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General Counsel’s Corner: Title IX Update [Higher-Ed/College Athletics Best Practices Alert (Fourth Quarter 2013)]

Author: Michael L. Buckner, Esquire (Shareholder)

Minnis v. Bd. of Supervisors of La. State Univ., Case No. 3:2013cv00005 (M.D. La., Sept. 18, 2013): In a September 17, 2013, ruling and order to resolve the defendants’ motions to dismiss a complaint, a federal district court declined to permit a plaintiff’s assertion of punitive damages when the Court determined the complaint could “be read to seek punitive damages under Title IX.” The case involved a plaintiff, Anthony Minnis ("Minnis"), who filed a lawsuit against the Board of Supervisors of Louisiana State University ("LSU") and university administrators after he was terminated from his position as women's tennis coach. Minnis alleged various claims: impairment of contract on the basis of race in violation of 42 U.S.C. §1981; various claims under 42 U.S.C. §1983, including violations of Minnis’ rights under the First and Fourteenth Amendments to the federal constitution. Minnis’ complaint included a claim for punitive damages “pursuant to 42 U.S.C. § 1983.” However, the Court held if “Minnis seeks punitive damages under Title IX” then “such damages are not allowed. Title IX is modeled after Title VI of the Civil Rights Act of 1964, and interpreted and applied in the same manner. Recipients of federal funding under Title VI ‘have not, merely by accepting funds, implicitly consented to liability for punitive damages.’ Therefore, punitive damages are also not available in private action brought to enforce Title IX” (internal citations omitted).

Butler v. Mountain View Sch. Dist., Case No. 3:12-CV-2038 (M.D. Pa., Aug. 26, 2013): In an August 26, 2013, memorandum order granting the defendant's motion to dismiss, a federal district court ruled a plaintiff is not required to provide detailed factual support for its allegations for the purposes of a motion to dismiss, but the allegations must amount to more than mere conclusory allegations. The case included a Title IX claim asserted by the plaintiff, Jeffrey Butler, as administrator of the estate of deceased student Aleshia Butler, against the student's school district, Mountain View School District. In analyzing the motion to dismiss, the Court reviewed the plaintiff’s allegation that bullying by a female student amounted to "gender-based harassment." The Court opined sexual harassment must be both viewed subjectively as harassing by the victim and be objectively severe or pervasive enough that a reasonable person would agree that it is harassment. The Court noted “mere gender-based taunting does not rise to the level of sexual harassment.” Thus, whether gender-oriented conduct rises to the level of actionable harassment "depends on a constellation of surrounding circumstances, expectations, and relationships, including, but not limited to, the ages of the harasser and the victim and the number of individuals involved.” Further, the Court determined although a plaintiff is not required to provide detailed factual support for his or her allegations for the purposes of a motion to dismiss, a plaintiff's allegations must amount to more than mere conclusory allegations. Accordingly, the Court ruled “the unsupported allegations of bullying by one other female student, presumably of close to the same age as the female decedent, does not, on its face, suffice to allege a sexual harassment claim as a matter of law” against the school district.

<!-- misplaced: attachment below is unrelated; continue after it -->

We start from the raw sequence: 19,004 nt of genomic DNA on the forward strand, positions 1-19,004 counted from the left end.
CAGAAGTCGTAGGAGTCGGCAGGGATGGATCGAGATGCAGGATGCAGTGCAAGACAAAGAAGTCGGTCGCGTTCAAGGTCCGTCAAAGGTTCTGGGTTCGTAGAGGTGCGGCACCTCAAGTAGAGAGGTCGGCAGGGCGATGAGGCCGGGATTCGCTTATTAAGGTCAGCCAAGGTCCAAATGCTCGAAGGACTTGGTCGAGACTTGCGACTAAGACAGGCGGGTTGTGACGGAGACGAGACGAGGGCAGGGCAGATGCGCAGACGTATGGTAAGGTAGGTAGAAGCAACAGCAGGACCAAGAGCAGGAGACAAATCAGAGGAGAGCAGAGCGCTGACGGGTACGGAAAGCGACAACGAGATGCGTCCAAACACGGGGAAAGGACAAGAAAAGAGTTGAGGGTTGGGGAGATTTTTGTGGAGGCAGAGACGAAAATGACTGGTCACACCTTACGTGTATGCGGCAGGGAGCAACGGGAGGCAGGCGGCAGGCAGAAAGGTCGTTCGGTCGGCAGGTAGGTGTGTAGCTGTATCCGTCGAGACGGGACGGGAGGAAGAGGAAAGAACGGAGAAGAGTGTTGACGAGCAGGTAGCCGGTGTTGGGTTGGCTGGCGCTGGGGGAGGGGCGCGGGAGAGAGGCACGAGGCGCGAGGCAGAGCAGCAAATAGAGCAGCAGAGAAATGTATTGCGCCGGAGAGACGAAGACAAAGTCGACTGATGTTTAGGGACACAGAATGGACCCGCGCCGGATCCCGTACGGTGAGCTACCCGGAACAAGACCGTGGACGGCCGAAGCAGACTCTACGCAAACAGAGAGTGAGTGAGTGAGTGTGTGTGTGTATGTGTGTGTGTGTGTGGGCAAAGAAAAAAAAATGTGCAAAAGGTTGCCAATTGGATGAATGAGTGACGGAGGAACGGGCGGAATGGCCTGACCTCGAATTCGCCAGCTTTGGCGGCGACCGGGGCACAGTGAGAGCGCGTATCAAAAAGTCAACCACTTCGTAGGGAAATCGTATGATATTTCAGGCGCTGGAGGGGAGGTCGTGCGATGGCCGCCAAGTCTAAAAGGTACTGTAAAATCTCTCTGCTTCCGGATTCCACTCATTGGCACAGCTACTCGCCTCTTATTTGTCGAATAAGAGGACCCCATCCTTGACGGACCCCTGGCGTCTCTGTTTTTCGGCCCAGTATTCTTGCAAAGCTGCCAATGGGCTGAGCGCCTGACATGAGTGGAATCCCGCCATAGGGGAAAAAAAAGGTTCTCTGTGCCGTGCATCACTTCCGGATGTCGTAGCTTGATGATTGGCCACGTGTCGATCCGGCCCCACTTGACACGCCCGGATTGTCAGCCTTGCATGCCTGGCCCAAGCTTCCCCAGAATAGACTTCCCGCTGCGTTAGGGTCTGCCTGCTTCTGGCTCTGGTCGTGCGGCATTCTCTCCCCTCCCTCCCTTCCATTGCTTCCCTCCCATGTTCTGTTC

Contact Michael L. Buckner (954-941-1844; mbuckner@bucknersportslaw.com) for additional information on Title IX and gender-equity issues.